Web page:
Interview: July 28, 1994


Interview with Steve Winwood and Jim Capaldi

By Mark Brown

Orange County Register, July 28, 1994

Reuniting Traffic, the English rock/blues/jazz group featuring Steve Winwood that broke up in 1974, wasn't a matter of just a phone call. There was the logistics of getting back together while living on different continents. There was the problem with the name. There was the problem with death.

But fate threw guitarist/vocalist/keyboardist Winwood back together with drummer Jim Capaldi in the simplest, most direct way.

"I ran into Steve in the street (in England),'' Capaldi said in a phone call from a rehearsal studio in London.

Winwood is now married to a woman from a small town near Memphis, Tenn. and lives in Nashville. Capaldi lives 30 miles outside of London. It was just chance that Winwood happened to be in England and bump into his old partner.

The pair had written the odd song or two together over the years, but decided this time to sit down and actually make an album, Winwood said, of how the new release, Far From Home, came about.

"We haven't been put up to this by our record company or management or anything. It's something we just wanted to do. We feel very comfortable with the idea of being Traffic," Winwood said.

"We got together and did some writing and it became obvious right there and then that this was it this was Traffic," Winwood explained. "It came out of the way we were writing the sound of Traffic. It was based very much on the way we write, which is kind of different to how we write on the solo albums.''

How, exactly, is this different from their solo works? It just is, Winwood insisted.

"As soon as we started to work on Traffic, it just sounded so much like Traffic. So that really clinched the idea to us: This has to be Traffic. Itjust sounded so undeniably like Traffic," Winwood said.

But it wasn't that easy.

"We had a problem getting the name. We found out we didn't own the name," Winwood said.

Former manager Chris Blackwell owned the rights to the Traffic moniker.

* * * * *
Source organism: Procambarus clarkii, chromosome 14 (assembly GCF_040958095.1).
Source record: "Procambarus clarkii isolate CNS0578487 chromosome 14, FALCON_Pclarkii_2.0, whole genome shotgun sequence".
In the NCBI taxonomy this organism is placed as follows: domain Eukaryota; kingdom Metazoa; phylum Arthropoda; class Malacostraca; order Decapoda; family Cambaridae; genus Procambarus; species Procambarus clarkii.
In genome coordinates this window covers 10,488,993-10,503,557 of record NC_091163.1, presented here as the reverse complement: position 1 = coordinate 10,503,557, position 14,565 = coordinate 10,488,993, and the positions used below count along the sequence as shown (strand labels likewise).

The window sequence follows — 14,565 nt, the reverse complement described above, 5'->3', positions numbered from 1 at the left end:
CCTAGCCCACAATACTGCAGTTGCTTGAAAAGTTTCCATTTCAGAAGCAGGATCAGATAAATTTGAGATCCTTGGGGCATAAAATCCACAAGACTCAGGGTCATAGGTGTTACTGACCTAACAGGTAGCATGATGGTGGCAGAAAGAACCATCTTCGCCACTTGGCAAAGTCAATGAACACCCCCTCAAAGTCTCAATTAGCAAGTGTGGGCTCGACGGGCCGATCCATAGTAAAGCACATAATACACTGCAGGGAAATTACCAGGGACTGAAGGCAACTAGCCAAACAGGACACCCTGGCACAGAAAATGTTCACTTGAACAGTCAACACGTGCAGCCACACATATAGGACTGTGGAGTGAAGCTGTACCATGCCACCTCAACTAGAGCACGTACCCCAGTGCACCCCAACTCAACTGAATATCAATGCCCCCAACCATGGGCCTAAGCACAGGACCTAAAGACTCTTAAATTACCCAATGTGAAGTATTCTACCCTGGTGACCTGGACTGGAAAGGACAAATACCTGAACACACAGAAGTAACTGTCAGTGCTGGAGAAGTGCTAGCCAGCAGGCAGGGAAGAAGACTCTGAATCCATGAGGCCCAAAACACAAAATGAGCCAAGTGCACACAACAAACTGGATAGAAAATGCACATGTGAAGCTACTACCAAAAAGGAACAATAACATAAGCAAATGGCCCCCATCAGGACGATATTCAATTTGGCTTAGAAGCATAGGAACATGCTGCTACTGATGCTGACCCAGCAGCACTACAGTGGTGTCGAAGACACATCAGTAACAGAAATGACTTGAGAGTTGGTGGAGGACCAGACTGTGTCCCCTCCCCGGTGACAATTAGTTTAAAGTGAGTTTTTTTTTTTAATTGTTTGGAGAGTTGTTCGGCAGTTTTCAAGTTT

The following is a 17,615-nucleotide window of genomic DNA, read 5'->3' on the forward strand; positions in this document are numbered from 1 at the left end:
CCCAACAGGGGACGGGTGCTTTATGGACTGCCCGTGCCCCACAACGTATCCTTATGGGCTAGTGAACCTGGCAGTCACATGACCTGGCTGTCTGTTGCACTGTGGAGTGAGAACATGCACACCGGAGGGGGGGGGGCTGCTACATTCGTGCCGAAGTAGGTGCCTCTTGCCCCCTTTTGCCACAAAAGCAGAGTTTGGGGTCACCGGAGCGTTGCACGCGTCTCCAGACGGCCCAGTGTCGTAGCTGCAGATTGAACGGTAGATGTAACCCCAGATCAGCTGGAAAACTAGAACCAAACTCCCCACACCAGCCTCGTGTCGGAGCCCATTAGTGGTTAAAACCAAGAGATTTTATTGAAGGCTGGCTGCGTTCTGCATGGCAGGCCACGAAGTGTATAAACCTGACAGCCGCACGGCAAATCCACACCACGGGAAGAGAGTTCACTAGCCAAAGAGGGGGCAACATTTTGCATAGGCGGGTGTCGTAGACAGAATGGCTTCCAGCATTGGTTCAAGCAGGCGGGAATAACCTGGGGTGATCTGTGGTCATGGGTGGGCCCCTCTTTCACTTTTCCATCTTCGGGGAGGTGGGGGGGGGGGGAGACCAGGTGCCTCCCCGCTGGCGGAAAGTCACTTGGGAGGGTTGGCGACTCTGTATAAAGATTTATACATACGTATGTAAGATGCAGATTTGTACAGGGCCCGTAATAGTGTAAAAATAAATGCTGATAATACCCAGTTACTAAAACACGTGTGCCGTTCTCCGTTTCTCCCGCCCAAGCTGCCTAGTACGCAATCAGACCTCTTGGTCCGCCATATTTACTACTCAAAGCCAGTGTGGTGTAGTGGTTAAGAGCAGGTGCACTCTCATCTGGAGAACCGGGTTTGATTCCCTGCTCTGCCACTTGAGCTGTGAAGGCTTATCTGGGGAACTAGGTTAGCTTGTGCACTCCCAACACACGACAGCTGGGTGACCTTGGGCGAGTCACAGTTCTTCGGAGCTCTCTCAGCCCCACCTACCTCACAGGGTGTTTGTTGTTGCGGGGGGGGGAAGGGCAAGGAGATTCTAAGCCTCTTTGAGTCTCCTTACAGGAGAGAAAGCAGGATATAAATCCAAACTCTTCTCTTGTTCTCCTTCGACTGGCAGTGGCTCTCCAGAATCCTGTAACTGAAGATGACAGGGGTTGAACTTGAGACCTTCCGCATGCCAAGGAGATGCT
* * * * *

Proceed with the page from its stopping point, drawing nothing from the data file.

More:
"Evidently when we were about 19 we signed a piece of paper (signing the rights away), which we didn't realize," Winwood said. "There was a lot of negotiating going on to get it back. He wasn't very willing to hand it over. We thought we owned it. But he had a piece of paper saying he had it. So that delayed the release of the album considerably.''

Was there a fan outcry for a Traffic reunion?

"No,'' Capaldi said. "But lots of people would talk about Traffic and say what a special thing we had. I've heard people say they still love the Traffic stuff.''

Two founding members are also missing. Guitarist/singer Dave Mason most recently joined the revamped lineup of Fleetwood Mac. And saxophonist/flutist Chris Wood died in 1983.

"We don't really know what Dave would have played on Low Spark,'' said Winwood, referring to Traffic's popular 1971 album The Low Spark of High-Heeled Boys.

"The character of what the band is is more Jim and I and Chris Wood,'' he continued. "Obviously we would have liked to have gotten Chris in the band.''

As for Mason, "we've spoken to him. If he wants to come and play, he'll do so, as a guest," Winwood said.

"Which is what he always did in America,'' Capaldi added. "We were still friends as it were, but friends from a distance.''

The tour will land the group at the Saratoga Performing Arts Center on Sunday at 8:15 p.m.

The show is all Traffic songs, with no Winwood or Capaldi solo material thrown in.

"There's a freedom in Traffic. There's a kind of roughness and something that I suppose is some kind of catalyst that Jim gives to me and maybe I give to him,'' Winwood said. "It makes us work in a different way. It's a different thing, being in a group. It gives you another kind of freedom and another environment.''

TRAFFIC. With special guests the Subdudes. 8:15 p.m. Sunday. Saratoga Performing Arts Center, Route 50, Saratoga Springs.